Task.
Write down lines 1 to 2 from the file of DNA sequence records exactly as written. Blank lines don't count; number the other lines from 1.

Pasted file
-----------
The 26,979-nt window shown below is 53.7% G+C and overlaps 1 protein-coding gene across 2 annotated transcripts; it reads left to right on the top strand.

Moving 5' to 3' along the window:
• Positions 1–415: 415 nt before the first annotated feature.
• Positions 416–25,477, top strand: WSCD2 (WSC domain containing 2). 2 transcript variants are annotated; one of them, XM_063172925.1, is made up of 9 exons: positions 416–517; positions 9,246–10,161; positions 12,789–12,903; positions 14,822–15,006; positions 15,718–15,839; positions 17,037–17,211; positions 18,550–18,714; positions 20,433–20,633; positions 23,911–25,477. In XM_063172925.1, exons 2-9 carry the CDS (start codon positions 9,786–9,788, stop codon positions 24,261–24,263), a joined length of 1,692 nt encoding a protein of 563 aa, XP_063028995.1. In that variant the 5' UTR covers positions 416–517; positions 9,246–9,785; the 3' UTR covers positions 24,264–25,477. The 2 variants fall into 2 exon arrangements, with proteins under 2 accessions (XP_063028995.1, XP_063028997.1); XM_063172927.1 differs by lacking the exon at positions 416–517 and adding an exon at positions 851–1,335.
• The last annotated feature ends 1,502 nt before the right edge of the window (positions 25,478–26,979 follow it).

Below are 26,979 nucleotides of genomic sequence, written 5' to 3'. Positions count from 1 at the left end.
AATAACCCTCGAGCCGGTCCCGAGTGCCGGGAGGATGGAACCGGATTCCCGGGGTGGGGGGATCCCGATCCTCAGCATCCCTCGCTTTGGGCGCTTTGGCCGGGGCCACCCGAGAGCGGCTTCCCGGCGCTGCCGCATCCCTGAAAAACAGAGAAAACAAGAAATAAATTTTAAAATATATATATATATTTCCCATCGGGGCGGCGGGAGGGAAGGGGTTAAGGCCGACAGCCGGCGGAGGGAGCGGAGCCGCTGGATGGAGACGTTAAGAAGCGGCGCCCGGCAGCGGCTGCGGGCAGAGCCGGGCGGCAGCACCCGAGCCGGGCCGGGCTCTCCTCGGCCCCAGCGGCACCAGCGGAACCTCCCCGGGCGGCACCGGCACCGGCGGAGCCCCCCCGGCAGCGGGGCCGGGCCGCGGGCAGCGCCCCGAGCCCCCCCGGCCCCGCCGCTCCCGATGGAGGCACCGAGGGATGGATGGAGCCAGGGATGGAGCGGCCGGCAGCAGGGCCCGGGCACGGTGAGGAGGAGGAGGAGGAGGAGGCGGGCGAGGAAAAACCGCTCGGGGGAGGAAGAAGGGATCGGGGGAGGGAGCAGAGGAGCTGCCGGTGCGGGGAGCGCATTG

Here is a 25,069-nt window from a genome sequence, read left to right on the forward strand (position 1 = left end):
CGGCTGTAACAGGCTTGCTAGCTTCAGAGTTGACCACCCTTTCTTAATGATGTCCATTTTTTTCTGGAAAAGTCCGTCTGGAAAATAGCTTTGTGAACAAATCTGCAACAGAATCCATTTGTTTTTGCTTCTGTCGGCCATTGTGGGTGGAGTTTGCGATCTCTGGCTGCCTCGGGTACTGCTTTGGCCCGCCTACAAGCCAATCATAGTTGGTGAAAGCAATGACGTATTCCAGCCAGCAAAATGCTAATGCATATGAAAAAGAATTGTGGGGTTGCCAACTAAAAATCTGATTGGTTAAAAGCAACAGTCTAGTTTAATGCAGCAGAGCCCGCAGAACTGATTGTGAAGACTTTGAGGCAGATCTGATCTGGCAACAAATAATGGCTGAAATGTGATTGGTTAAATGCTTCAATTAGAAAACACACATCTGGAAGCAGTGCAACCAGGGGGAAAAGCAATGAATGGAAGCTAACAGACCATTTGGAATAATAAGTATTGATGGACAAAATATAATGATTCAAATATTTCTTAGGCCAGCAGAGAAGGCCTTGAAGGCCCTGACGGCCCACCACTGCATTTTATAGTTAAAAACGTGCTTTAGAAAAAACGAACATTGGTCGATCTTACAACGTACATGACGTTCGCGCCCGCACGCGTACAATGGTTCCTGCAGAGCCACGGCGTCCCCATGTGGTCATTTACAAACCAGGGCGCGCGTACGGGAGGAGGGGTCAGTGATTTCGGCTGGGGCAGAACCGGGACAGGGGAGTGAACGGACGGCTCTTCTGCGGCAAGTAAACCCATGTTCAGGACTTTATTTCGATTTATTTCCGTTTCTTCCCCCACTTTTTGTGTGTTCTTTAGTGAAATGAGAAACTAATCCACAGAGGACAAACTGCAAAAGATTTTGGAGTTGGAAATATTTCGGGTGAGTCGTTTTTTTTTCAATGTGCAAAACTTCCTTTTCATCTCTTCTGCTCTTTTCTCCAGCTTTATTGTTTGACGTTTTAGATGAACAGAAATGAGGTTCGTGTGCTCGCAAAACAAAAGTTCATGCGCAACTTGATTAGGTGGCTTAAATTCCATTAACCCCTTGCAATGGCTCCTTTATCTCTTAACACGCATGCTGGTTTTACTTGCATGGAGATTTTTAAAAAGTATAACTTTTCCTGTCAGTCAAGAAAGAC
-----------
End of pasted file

The 26,979-nt window shown below is 53.7% G+C and overlaps 1 protein-coding gene across 2 annotated transcripts; it reads left to right on the top strand.

Moving 5' to 3' along the window: